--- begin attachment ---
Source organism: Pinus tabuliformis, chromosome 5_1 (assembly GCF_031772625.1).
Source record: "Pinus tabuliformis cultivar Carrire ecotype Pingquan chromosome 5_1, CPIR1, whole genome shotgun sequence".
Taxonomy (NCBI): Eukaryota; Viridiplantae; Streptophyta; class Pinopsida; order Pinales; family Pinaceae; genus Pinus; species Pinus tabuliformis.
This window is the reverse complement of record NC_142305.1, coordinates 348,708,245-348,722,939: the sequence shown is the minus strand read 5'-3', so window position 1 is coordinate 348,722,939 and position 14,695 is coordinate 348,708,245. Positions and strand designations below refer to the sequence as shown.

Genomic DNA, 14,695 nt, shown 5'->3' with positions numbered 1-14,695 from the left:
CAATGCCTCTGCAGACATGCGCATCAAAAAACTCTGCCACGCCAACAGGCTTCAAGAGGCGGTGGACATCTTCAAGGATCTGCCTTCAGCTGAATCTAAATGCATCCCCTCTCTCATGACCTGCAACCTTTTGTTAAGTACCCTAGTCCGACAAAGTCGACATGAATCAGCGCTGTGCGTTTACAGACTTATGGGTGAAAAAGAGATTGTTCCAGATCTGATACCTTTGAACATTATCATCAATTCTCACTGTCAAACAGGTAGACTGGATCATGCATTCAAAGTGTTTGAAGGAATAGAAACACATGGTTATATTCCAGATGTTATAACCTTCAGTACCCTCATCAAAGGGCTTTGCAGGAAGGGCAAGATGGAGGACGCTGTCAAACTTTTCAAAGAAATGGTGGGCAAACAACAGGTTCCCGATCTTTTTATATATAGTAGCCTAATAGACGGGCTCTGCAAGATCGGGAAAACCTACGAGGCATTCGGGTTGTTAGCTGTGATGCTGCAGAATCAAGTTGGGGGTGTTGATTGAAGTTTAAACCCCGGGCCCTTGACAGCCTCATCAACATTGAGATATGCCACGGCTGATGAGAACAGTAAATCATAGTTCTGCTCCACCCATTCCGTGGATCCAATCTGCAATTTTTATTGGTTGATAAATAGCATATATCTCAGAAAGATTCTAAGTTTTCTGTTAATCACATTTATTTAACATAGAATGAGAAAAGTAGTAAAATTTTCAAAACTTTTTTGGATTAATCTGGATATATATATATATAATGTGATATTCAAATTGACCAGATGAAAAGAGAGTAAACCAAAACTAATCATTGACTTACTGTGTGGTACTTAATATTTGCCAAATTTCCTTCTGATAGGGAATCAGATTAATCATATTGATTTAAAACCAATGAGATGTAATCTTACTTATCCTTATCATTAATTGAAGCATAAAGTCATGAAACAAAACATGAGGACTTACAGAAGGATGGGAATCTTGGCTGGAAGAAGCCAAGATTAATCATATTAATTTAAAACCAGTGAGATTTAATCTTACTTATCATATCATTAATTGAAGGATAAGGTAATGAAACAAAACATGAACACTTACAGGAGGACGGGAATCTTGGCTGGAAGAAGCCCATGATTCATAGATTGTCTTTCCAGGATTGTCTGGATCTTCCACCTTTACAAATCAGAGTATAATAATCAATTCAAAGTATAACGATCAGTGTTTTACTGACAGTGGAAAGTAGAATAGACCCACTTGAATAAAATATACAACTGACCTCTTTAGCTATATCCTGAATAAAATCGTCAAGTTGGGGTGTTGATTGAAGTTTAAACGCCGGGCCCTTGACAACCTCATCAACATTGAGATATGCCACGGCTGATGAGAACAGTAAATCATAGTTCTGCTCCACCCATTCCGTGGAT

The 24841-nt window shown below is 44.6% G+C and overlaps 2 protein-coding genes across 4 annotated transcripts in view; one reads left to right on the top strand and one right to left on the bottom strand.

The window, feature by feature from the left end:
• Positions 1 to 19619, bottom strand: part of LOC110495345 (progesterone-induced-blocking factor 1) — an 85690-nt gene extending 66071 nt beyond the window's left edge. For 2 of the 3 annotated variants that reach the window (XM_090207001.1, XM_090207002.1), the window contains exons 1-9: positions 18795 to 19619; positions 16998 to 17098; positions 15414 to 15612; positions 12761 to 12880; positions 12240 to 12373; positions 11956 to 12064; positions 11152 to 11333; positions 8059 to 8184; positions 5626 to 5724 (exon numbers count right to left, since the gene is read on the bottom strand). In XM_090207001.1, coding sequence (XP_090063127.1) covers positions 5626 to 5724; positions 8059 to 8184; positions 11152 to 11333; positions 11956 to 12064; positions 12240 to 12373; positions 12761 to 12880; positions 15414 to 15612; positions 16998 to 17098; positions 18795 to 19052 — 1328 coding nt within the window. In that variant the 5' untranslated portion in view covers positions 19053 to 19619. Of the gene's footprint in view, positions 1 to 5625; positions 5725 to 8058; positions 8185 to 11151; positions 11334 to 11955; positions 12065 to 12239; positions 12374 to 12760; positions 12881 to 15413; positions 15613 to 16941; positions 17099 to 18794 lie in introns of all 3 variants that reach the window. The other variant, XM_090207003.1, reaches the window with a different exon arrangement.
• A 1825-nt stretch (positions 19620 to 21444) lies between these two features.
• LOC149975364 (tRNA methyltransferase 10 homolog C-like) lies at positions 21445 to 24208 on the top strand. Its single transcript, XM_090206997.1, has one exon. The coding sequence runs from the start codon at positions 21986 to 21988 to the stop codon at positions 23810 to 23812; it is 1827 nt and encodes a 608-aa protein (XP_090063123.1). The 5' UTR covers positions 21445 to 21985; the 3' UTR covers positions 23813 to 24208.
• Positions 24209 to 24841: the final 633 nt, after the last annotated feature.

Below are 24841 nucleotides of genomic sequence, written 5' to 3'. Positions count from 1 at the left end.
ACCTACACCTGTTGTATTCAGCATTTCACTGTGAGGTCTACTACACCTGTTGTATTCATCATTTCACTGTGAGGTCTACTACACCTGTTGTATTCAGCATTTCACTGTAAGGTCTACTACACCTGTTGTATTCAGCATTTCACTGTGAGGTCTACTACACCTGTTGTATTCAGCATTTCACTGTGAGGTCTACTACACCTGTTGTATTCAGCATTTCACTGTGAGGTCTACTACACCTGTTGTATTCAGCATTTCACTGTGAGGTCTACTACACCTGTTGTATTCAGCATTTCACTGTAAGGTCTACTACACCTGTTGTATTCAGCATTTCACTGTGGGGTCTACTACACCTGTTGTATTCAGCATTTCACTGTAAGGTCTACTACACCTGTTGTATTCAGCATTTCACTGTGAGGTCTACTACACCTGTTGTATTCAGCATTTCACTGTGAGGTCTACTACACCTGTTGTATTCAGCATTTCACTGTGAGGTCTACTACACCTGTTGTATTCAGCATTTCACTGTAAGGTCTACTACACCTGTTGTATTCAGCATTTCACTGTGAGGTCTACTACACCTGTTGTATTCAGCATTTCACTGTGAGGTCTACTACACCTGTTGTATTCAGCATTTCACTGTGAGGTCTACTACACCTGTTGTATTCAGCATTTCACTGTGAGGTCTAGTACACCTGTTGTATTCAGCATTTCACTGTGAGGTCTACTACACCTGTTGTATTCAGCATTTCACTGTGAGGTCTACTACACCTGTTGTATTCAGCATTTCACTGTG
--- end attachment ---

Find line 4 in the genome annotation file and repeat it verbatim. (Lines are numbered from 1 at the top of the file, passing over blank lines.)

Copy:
This window is the reverse complement of record NC_142305.1, coordinates 348,708,245-348,722,939: the sequence shown is the minus strand read 5'-3', so window position 1 is coordinate 348,722,939 and position 14,695 is coordinate 348,708,245. Positions and strand designations below refer to the sequence as shown.